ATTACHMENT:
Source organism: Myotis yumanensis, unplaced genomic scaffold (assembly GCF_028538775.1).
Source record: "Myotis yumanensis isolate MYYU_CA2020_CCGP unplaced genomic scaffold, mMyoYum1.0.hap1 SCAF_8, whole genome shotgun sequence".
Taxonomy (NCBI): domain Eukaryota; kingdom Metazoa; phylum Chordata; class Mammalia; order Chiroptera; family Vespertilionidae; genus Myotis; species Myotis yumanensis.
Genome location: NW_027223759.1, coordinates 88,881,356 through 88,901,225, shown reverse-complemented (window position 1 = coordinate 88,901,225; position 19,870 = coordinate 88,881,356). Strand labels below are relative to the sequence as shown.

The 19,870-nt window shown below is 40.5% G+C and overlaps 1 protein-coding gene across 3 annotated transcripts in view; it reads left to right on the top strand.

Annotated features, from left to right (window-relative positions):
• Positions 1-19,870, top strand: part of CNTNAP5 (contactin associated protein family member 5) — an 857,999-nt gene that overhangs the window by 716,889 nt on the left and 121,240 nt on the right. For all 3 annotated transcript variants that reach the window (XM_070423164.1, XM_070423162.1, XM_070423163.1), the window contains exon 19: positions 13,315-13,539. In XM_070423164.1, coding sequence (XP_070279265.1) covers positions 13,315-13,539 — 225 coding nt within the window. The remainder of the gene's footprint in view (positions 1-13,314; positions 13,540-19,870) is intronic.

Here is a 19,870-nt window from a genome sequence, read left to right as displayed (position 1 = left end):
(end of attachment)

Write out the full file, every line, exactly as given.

Source organism: Myotis yumanensis, unplaced genomic scaffold (assembly GCF_028538775.1).
Source record: "Myotis yumanensis isolate MYYU_CA2020_CCGP unplaced genomic scaffold, mMyoYum1.0.hap1 SCAF_8, whole genome shotgun sequence".
Taxonomy (NCBI): domain Eukaryota; kingdom Metazoa; phylum Chordata; class Mammalia; order Chiroptera; family Vespertilionidae; genus Myotis; species Myotis yumanensis.
Genome location: NW_027223759.1, coordinates 88,881,356 through 88,901,225, shown reverse-complemented (window position 1 = coordinate 88,901,225; position 19,870 = coordinate 88,881,356). Strand labels below are relative to the sequence as shown.

The 19,870-nt window shown below is 40.5% G+C and overlaps 1 protein-coding gene across 3 annotated transcripts in view; it reads left to right on the top strand.

Annotated features, from left to right (window-relative positions):
• Positions 1-19,870, top strand: part of CNTNAP5 (contactin associated protein family member 5) — an 857,999-nt gene that overhangs the window by 716,889 nt on the left and 121,240 nt on the right. For all 3 annotated transcript variants that reach the window (XM_070423164.1, XM_070423162.1, XM_070423163.1), the window contains exon 19: positions 13,315-13,539. In XM_070423164.1, coding sequence (XP_070279265.1) covers positions 13,315-13,539 — 225 coding nt within the window. The remainder of the gene's footprint in view (positions 1-13,314; positions 13,540-19,870) is intronic.

Here is a 19,870-nt window from a genome sequence, read left to right as displayed (position 1 = left end):